Wednesday, January 7, 2015

If You Can't Win, Cheat

Jonathan Chait details the vote to impose conservative ideology on the formerly impartial Congressional Budget Office in New York Magazine.

The first substantive act of the new, all-Republican Congress was a telling one: House and Senate leaders, now in partisan accord and able to impose an undiluted partisan imprint upon the institution, struck a blow in their decades-long struggle on behalf of low taxes for the rich and against the bookkeeping standards that have stood in their way. In a rapid vote yesterday, the House directed the Congressional Budget Office to use “dynamic scoring” — a Washington term of art to describe imposing conservative ideology upon the once-neutral task of measuring the budgetary impact of legislation.

The Congressional Budget Office is a 40-year-old institution that has acquired enormous clout within Washington by virtue of its reputation for ideological neutrality. It furnishes Congress and the public with budgetary estimates that, if necessarily imperfect (as all predictions must be), are arrived at fairly. It is also a perfect modern expression of an old Progressive Era–ideal: that policymakers should be informed by the work of impartial experts. That the conservative majority has set out to corrupt this institution as one of its first major acts is, therefore, perfectly fitting.

“Dynamic scoring” allows the Republican majority to impose its own ideological terms on the process of scoring legislation. Many credible economic forecasters would argue that debt-financed tax cuts actually reduce economic growth, and thereby cost the government more, not less, than their static cost. (For instance, a paper by the Brookings Institution concludes that the Bush tax cuts slightly reduced economic growth, because the negative impact of higher debt outweighed the positive incentive impact of lower rates.)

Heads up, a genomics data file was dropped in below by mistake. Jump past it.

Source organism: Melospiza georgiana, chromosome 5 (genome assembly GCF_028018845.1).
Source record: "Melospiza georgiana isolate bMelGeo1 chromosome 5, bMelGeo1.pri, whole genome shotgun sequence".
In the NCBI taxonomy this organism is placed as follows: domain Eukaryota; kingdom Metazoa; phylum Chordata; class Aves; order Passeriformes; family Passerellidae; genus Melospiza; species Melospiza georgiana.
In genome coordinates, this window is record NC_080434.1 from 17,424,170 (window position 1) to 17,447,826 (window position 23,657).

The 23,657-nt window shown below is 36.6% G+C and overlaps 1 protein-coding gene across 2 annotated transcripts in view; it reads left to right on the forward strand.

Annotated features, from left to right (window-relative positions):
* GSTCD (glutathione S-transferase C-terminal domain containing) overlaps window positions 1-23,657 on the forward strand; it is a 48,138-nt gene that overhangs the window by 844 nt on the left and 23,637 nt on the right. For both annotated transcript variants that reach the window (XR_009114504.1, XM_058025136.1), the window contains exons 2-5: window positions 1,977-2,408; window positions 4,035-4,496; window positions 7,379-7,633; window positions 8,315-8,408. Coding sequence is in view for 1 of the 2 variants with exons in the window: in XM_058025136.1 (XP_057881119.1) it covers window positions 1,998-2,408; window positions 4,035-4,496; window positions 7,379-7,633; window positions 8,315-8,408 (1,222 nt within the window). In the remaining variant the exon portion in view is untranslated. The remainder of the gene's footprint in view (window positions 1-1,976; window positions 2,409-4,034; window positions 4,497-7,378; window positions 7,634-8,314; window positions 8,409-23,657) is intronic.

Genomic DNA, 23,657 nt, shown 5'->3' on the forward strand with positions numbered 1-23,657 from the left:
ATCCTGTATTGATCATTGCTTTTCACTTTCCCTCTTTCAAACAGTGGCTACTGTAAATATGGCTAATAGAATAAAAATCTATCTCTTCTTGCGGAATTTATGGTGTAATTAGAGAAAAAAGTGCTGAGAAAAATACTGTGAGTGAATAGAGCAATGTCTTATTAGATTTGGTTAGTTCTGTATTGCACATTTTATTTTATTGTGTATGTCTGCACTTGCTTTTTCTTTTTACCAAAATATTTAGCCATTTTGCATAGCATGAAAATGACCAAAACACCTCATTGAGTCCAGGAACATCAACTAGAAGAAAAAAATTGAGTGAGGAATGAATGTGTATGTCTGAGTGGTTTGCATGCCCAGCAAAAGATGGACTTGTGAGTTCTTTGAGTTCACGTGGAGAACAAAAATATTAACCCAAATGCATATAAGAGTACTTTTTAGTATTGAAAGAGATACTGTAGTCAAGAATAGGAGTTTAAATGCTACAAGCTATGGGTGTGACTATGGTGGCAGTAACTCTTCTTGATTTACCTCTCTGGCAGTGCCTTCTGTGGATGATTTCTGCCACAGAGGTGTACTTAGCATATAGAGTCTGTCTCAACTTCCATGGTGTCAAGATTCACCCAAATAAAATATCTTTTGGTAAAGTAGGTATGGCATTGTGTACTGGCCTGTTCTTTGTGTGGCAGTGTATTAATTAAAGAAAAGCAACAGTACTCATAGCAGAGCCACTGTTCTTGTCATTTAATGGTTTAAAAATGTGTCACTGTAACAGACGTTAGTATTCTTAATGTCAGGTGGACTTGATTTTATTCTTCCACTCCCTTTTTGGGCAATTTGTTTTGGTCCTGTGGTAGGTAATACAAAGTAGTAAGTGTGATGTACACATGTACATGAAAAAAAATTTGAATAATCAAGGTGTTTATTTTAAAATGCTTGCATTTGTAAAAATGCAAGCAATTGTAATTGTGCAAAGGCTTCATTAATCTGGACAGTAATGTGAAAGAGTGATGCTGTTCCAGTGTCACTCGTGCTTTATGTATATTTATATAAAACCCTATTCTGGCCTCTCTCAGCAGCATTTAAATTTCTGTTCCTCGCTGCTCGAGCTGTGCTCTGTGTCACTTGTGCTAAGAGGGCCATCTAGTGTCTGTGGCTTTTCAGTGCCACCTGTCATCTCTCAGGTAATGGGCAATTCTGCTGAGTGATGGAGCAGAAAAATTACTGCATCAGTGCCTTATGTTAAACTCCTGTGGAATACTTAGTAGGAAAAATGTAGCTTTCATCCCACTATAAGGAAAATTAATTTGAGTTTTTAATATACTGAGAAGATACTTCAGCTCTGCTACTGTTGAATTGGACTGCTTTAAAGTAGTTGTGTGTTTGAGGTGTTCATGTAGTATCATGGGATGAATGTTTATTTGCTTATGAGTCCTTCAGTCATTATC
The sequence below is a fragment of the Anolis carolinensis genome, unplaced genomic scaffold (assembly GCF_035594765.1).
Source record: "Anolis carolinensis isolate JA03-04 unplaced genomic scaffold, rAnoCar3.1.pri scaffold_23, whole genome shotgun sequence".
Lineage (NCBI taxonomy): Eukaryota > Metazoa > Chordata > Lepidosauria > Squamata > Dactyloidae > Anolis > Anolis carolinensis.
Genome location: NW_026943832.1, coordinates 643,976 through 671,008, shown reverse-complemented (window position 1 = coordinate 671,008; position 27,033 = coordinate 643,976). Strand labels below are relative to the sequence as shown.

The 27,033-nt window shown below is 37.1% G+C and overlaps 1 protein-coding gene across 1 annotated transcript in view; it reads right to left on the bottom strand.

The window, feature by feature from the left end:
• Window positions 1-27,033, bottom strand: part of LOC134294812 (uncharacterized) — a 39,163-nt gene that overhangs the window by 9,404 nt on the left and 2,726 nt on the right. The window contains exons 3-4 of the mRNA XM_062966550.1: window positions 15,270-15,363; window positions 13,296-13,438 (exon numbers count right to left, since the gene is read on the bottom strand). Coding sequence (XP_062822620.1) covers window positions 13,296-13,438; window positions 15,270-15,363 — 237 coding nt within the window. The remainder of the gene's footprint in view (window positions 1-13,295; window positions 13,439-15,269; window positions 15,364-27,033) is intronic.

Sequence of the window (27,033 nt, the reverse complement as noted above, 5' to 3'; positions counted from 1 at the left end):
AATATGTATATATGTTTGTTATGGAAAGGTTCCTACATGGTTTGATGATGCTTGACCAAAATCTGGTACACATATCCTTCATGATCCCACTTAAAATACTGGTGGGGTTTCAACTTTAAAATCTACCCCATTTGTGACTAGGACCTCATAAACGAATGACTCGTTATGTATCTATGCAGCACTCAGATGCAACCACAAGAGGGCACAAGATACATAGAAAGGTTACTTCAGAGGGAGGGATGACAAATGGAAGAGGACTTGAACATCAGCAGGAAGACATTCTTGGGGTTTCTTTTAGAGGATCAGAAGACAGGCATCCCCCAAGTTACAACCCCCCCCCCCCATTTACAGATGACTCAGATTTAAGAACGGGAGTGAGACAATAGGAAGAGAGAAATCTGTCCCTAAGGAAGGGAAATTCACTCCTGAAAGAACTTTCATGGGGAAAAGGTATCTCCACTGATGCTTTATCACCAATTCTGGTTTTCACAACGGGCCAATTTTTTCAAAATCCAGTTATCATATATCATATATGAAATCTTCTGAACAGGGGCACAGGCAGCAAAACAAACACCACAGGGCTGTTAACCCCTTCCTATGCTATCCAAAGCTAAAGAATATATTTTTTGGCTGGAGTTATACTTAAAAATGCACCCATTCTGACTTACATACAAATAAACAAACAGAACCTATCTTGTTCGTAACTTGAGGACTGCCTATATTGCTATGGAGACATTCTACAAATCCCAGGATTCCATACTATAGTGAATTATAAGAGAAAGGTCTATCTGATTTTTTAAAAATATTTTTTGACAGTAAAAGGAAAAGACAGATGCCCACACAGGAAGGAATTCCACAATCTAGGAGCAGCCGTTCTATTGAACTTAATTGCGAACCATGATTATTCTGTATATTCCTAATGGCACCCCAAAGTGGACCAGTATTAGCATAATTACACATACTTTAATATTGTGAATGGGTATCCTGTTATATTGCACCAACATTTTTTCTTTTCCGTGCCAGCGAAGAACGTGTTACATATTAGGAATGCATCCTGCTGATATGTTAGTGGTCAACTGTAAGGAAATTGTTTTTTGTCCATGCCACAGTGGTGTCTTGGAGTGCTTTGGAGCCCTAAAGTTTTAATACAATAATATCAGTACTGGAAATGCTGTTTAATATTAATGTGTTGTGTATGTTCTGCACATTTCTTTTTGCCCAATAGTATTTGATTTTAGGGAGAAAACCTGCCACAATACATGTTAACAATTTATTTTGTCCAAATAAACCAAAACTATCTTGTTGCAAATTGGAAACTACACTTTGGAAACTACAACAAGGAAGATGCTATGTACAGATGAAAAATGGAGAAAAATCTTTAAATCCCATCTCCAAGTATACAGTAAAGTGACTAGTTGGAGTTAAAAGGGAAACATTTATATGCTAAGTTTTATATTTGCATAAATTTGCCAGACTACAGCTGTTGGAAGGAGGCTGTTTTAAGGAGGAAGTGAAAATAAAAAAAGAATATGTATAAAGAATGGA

Indeed, two decades' worth of experience would point toward the same conclusion. When Bill Clinton raised the top tax rates, conservatives predicted it would trigger another recession. Instead the economy boomed. When George W. Bush reduced the top tax rates, conservatives predicted it would usher in new heights of prosperity. Instead the economy produced a tepid recovery that was itself inflated by a bubble, culminating in a devastating collapse. The current recovery has picked up speed after the Bush tax cuts for the rich expired. These events do not prove that cutting taxes for the rich causes economic decay and that raising them causes growth. They do suggest that tax rates on the rich have, at best, extremely little impact on underlying growth rates. Republicans are enshrining their doctrine into congressional law at a moment when real-world evidence on its behalf is at a low ebb.

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